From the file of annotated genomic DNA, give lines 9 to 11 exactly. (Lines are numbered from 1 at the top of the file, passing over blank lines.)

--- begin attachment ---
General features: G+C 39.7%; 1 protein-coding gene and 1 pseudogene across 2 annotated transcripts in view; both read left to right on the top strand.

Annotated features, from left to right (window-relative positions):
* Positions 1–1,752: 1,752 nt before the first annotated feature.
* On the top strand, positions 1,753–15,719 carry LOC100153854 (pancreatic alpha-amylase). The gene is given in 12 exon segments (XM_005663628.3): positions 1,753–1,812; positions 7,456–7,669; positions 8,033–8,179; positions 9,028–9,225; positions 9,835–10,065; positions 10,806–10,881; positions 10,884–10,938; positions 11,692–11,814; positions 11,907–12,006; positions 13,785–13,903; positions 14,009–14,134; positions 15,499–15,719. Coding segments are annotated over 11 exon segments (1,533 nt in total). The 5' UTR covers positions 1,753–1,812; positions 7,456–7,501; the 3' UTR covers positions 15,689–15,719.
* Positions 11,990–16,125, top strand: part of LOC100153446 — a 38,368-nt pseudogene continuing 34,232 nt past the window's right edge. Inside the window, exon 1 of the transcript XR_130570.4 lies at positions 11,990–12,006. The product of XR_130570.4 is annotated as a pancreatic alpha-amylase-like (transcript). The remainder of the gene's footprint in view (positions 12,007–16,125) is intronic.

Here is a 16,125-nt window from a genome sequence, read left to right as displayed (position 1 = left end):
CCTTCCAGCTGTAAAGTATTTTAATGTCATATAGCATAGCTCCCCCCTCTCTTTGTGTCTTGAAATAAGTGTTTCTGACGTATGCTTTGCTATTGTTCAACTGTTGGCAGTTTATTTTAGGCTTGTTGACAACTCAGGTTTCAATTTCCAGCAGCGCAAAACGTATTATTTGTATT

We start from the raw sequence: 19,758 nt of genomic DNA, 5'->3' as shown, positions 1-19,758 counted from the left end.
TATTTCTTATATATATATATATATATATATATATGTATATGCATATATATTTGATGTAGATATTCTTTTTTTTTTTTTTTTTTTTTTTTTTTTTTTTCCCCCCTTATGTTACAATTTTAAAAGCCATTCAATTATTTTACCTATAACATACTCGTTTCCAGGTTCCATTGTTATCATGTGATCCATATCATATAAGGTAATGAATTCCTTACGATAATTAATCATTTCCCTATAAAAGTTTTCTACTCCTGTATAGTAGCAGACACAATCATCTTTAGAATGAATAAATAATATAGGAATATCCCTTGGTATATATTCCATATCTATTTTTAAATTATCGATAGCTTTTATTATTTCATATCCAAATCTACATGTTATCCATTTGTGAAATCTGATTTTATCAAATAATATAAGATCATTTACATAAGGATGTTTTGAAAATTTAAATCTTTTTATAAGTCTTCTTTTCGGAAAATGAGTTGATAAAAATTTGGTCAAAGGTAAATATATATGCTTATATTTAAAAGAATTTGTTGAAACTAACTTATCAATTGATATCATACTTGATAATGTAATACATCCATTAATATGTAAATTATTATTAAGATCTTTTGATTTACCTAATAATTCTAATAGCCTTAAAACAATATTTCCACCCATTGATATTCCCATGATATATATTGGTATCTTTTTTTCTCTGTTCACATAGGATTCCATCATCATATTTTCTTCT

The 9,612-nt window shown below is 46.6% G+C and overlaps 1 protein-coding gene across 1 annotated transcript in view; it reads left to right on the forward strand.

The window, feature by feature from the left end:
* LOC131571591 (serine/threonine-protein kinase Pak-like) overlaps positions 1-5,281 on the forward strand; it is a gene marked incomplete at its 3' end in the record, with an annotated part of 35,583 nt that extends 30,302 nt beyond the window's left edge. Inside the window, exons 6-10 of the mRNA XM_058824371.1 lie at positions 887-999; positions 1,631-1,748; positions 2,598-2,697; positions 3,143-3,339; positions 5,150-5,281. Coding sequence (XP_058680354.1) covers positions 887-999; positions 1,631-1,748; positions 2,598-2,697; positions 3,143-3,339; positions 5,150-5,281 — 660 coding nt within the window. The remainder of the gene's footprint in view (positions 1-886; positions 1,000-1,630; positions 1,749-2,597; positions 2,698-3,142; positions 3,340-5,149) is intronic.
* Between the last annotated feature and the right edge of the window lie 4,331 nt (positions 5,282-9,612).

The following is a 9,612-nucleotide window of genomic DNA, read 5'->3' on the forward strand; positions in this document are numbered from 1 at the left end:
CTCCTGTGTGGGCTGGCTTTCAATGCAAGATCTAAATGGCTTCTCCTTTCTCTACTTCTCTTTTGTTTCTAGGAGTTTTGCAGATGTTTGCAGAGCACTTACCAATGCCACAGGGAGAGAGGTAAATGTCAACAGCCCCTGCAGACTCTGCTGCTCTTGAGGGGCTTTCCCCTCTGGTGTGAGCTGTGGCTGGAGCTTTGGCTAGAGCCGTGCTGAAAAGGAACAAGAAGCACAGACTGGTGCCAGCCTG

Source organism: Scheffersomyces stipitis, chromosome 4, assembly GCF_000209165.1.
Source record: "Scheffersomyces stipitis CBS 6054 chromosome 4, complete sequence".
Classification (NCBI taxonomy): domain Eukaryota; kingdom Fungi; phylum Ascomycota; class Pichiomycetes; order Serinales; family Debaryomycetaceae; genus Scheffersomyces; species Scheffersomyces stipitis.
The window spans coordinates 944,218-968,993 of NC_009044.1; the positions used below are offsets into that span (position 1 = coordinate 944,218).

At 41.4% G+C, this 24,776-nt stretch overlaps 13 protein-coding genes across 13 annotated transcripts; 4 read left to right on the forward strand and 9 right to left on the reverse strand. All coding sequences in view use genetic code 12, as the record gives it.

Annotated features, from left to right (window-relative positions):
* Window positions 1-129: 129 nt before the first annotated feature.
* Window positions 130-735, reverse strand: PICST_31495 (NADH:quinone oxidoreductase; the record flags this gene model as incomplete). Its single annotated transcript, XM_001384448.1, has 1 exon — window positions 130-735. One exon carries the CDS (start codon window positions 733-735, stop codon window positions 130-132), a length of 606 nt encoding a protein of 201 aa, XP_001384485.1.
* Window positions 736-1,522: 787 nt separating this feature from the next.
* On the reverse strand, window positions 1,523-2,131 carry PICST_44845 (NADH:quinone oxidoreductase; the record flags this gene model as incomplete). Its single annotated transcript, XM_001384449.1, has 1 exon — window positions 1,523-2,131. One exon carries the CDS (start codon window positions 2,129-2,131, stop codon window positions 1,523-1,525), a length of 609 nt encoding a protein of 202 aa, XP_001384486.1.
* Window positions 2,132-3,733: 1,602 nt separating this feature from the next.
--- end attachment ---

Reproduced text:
TATTTCTTATATATATATATATATATATATATATGTATATGCATATATATTTGATGTAGATATTCTTTTTTTTTTTTTTTTTTTTTTTTTTTTTTTTCCCCCCTTATGTTACAATTTTAAAAGCCATTCAATTATTTTACCTATAACATACTCGTTTCCAGGTTCCATTGTTATCATGTGATCCATATCATATAAGGTAATGAATTCCTTACGATAATTAATCATTTCCCTATAAAAGTTTTCTACTCCTGTATAGTAGCAGACACAATCATCTTTAGAATGAATAAATAATATAGGAATATCCCTTGGTATATATTCCATATCTATTTTTAAATTATCGATAGCTTTTATTATTTCATATCCAAATCTACATGTTATCCATTTGTGAAATCTGATTTTATCAAATAATATAAGATCATTTACATAAGGATGTTTTGAAAATTTAAATCTTTTTATAAGTCTTCTTTTCGGAAAATGAGTTGATAAAAATTTGGTCAAAGGTAAATATATATGCTTATATTTAAAAGAATTTGTTGAAACTAACTTATCAATTGATATCATACTTGATAATGTAATACATCCATTAATATGTAAATTATTATTAAGATCTTTTGATTTACCTAATAATTCTAATAGCCTTAAAACAATATTTCCACCCATTGATATTCCCATGATATATATTGGTATCTTTTTTTCTCTGTTCACATAGGATTCCATCATCATATTTTCTTCT

The 9,612-nt window shown below is 46.6% G+C and overlaps 1 protein-coding gene across 1 annotated transcript in view; it reads left to right on the forward strand.

The window, feature by feature from the left end: